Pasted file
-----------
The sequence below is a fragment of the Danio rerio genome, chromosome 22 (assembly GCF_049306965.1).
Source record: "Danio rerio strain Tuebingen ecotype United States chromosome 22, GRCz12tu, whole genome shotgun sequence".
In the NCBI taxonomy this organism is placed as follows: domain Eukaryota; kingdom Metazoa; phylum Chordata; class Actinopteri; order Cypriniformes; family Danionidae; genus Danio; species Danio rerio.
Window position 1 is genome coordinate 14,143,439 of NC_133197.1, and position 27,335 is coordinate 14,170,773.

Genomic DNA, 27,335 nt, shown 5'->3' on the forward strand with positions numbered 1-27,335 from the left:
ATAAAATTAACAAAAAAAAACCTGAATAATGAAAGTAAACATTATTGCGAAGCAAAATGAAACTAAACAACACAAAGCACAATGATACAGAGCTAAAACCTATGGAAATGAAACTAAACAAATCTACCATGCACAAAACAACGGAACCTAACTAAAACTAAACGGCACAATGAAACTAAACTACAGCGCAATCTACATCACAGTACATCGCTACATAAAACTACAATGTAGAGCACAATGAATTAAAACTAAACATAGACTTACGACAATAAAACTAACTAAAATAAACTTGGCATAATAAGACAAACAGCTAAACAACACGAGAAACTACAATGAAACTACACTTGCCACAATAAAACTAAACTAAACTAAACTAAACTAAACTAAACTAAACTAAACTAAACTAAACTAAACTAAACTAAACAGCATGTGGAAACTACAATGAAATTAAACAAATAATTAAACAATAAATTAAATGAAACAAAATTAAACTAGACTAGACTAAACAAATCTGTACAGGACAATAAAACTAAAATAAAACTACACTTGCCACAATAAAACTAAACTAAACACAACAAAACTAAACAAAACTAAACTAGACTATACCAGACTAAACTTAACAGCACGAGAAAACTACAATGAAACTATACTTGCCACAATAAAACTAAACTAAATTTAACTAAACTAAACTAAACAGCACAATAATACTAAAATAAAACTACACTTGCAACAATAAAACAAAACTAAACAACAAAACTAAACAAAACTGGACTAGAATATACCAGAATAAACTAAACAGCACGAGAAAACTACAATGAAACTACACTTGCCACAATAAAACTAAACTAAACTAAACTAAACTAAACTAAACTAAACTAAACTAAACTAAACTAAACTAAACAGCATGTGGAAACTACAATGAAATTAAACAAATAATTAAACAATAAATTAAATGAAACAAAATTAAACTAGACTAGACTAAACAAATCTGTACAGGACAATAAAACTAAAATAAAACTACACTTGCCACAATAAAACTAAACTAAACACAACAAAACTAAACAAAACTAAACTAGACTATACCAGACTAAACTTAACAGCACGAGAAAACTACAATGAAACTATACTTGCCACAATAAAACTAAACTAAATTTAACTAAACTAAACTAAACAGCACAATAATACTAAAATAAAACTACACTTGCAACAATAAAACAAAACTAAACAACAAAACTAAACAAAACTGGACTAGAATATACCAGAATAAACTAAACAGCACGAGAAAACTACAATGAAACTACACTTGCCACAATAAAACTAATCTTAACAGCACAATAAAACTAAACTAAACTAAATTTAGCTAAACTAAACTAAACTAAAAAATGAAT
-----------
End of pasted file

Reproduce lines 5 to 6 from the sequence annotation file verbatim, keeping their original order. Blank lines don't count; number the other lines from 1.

Genomic DNA, 27,335 nt, shown 5'->3' on the forward strand with positions numbered 1-27,335 from the left:
ATAAAATTAACAAAAAAAAACCTGAATAATGAAAGTAAACATTATTGCGAAGCAAAATGAAACTAAACAACACAAAGCACAATGATACAGAGCTAAAACCTATGGAAATGAAACTAAACAAATCTACCATGCACAAAACAACGGAACCTAACTAAAACTAAACGGCACAATGAAACTAAACTACAGCGCAATCTACATCACAGTACATCGCTACATAAAACTACAATGTAGAGCACAATGAATTAAAACTAAACATAGACTTACGACAATAAAACTAACTAAAATAAACTTGGCATAATAAGACAAACAGCTAAACAACACGAGAAACTACAATGAAACTACACTTGCCACAATAAAACTAAACTAAACTAAACTAAACTAAACTAAACTAAACTAAACTAAACTAAACTAAACTAAACTAAACAGCATGTGGAAACTACAATGAAATTAAACAAATAATTAAACAATAAATTAAATGAAACAAAATTAAACTAGACTAGACTAAACAAATCTGTACAGGACAATAAAACTAAAATAAAACTACACTTGCCACAATAAAACTAAACTAAACACAACAAAACTAAACAAAACTAAACTAGACTATACCAGACTAAACTTAACAGCACGAGAAAACTACAATGAAACTATACTTGCCACAATAAAACTAAACTAAATTTAACTAAACTAAACTAAACAGCACAATAATACTAAAATAAAACTACACTTGCAACAATAAAACAAAACTAAACAACAAAACTAAACAAAACTGGACTAGAATATACCAGAATAAACTAAACAGCACGAGAAAACTACAATGAAACTACACTTGCCACAATAAAACTAAACTAAACTAAACTAAACTAAACTAAACTAAACTAAACTAAACTAAACTAAACTAAACAGCATGTGGAAACTACAATGAAATTAAACAAATAATTAAACAATAAATTAAATGAAACAAAATTAAACTAGACTAGACTAAACAAATCTGTACAGGACAATAAAACTAAAATAAAACTACACTTGCCACAATAAAACTAAACTAAACACAACAAAACTAAACAAAACTAAACTAGACTATACCAGACTAAACTTAACAGCACGAGAAAACTACAATGAAACTATACTTGCCACAATAAAACTAAACTAAATTTAACTAAACTAAACTAAACAGCACAATAATACTAAAATAAAACTACACTTGCAACAATAAAACAAAACTAAACAACAAAACTAAACAAAACTGGACTAGAATATACCAGAATAAACTAAACAGCACGAGAAAACTACAATGAAACTACACTTGCCACAATAAAACTAATCTTAACAGCACAATAAAACTAAACTAAACTAAATTTAGCTAAACTAAACTAAACTAAAAAATGAAT